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Lord Kennet asked Her Majesty's Government:

Earl Howe: The designation of the Royal Naval College buildings for C2 use, covering residential schools, colleges, hospitals and convalescent and nursing homes, was included in the Knight, Frank and Rutley brochure for the site as an indicative planning guide for potential bidders. The local planning authority and other statutory bodies were consulted prior to the publication of this guidance. Other planning uses are not ruled out at this stage as indicated in the brochure; but any bid submitted will be scrutinised for its suitability, in planning terms, prior to acceptance.

Lord Kennet asked Her Majesty's Government:

Earl Howe: The Government are seeking to find an appropriate enduring use for the Royal Naval College buildings. The MoD intends to introduce a clause in the forthcoming Armed Forces Bill which would enable the Secretary of State to grant a lease to a non-government body should he decide that is the most appropriate course of action. Negotiations with any interested party will not be concluded until the necessary legislation has been enacted.

Lord Kennet asked Her Majesty's Government:

Earl Howe: Planning restrictions for the Grade 1 listed buildings that comprise the Royal Naval College will largely be a matter for the London Borough of Greenwich, as the local planning authority, and other interested statutory bodies. The Secretary of State, as sole trustee and, in effect landlord, may also impose further restrictions in any lease to safeguard the integrity of the site.

Lord Kennet asked Her Majesty's Government:

6 Nov 1995 : Column WA186

Earl Howe: The Government have reserved their position on the question of fitments and fittings at the Royal Naval College, pending the selection of a suitable occupant for the site. However, in the event that a lease is granted to a non-government body, all of the architectural fitments embodied in the construction of the buildings between 1694 and 1789 will remain in situ. Some fittings and works of art belonging to the Navy may be removed, while the future of others belonging to Greenwich Hospital and which are loaned to the college, will have to be considered with the Greenwich Hospital Trust. No definitive statement on which of these items will remain at the college is possible until the status of any new occupants is known. The architectural integrity of the site will, however, be fully respected.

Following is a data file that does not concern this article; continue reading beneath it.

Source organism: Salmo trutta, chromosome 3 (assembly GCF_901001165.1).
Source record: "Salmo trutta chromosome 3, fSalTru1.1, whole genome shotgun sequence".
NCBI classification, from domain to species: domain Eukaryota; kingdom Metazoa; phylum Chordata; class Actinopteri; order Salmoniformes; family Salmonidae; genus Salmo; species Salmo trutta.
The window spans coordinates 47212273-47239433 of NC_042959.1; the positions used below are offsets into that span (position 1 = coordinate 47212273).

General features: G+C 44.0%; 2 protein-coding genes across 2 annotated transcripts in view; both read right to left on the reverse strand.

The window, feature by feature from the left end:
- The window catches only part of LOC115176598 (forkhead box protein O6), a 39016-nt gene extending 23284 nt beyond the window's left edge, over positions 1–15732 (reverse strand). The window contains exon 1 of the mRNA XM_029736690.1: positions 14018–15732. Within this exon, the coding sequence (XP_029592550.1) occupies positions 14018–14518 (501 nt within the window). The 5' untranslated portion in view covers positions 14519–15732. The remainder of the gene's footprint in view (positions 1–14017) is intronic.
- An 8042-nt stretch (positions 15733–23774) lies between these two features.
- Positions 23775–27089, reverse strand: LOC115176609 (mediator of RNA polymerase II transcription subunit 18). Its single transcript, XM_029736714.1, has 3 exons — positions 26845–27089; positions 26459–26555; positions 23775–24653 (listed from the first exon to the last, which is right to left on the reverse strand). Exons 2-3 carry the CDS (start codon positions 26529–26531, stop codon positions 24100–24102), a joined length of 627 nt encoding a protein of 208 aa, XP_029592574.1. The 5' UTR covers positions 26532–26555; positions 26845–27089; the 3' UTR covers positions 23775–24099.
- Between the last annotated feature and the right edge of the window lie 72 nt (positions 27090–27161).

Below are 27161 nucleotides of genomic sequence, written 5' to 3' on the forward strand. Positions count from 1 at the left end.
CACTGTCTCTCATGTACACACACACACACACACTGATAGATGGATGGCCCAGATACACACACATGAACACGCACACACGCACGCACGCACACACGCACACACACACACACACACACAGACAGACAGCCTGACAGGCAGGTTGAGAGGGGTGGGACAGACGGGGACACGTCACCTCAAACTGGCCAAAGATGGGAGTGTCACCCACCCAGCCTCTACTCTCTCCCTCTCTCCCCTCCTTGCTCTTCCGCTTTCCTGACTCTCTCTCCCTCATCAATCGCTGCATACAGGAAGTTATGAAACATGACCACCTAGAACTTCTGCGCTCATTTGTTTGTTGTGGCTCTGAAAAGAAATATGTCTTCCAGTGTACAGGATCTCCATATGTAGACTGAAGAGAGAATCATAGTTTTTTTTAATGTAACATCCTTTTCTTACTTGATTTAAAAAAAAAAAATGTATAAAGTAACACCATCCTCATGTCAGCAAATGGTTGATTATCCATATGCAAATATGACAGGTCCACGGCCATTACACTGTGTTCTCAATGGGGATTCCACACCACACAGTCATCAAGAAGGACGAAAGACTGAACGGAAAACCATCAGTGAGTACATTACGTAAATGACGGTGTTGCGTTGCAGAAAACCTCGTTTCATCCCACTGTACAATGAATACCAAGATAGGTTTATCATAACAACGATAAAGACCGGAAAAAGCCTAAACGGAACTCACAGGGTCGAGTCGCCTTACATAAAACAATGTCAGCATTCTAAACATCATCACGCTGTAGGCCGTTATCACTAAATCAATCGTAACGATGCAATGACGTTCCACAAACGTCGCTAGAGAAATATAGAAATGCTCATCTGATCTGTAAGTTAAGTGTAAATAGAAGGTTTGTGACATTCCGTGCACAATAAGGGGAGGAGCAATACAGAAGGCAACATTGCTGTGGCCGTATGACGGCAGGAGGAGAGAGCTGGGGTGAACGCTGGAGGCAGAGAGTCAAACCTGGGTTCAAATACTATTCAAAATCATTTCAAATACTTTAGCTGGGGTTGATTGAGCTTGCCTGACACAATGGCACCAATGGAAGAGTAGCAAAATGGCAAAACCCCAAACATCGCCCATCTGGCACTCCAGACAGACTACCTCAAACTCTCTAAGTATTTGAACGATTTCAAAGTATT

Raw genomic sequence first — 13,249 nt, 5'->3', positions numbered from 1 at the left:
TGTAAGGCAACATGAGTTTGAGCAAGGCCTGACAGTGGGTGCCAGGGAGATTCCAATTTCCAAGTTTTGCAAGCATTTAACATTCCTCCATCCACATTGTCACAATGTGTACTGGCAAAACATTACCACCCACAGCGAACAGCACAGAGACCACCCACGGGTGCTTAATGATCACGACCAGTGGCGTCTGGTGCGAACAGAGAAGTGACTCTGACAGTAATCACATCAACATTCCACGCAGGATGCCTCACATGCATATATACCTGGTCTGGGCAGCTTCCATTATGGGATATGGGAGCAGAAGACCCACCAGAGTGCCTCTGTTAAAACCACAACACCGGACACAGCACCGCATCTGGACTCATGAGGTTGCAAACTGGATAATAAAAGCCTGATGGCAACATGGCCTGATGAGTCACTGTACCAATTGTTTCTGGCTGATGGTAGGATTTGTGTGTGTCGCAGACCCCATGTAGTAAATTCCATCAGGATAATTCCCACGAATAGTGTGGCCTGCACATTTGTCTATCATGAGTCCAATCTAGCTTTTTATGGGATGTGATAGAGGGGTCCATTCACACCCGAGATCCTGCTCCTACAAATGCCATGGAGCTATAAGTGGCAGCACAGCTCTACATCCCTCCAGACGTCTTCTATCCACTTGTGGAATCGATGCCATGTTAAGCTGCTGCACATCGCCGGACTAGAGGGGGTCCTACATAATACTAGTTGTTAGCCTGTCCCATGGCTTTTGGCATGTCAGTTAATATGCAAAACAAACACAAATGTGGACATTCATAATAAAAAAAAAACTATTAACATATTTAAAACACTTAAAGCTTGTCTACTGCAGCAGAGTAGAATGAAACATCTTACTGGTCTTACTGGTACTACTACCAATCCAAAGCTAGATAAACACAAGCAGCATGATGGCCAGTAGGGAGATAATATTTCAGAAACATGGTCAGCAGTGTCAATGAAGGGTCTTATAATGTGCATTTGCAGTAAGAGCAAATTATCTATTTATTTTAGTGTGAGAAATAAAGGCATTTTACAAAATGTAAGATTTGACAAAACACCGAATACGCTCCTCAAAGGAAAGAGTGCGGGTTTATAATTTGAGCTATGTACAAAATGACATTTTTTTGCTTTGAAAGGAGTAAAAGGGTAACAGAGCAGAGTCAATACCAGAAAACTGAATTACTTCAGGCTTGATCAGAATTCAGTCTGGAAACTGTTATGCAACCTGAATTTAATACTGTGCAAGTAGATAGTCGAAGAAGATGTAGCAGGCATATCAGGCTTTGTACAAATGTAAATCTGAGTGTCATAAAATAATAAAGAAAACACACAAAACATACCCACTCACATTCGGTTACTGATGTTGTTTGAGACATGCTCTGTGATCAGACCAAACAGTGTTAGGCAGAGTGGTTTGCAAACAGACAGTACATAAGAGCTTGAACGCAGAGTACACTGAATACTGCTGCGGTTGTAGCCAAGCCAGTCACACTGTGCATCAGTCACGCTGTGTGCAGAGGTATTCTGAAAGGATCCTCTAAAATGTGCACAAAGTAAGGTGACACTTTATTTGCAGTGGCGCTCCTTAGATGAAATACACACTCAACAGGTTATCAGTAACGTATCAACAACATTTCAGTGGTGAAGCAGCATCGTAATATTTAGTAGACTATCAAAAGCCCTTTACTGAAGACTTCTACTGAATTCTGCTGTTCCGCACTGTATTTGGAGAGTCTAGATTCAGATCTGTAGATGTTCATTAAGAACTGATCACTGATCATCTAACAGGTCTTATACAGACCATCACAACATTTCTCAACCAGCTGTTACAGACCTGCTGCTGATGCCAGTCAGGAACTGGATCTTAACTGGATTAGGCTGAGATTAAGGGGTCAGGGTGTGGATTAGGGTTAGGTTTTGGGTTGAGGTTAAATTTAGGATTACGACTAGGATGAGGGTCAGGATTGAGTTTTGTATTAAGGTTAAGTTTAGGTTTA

Lord Kennet asked Her Majesty's Government:

    What restrictions the Act To Make Better Provision Respecting Greenwich Hospital, of 1869, places on the uses that may be made of the Royal Naval College Greenwich, and whether such uses are required under Section 7 to be at all times "temporary", and to be restricted to the "Naval service or another Government Department" or to "persons engaged or who have been engaged in seafaring pursuits".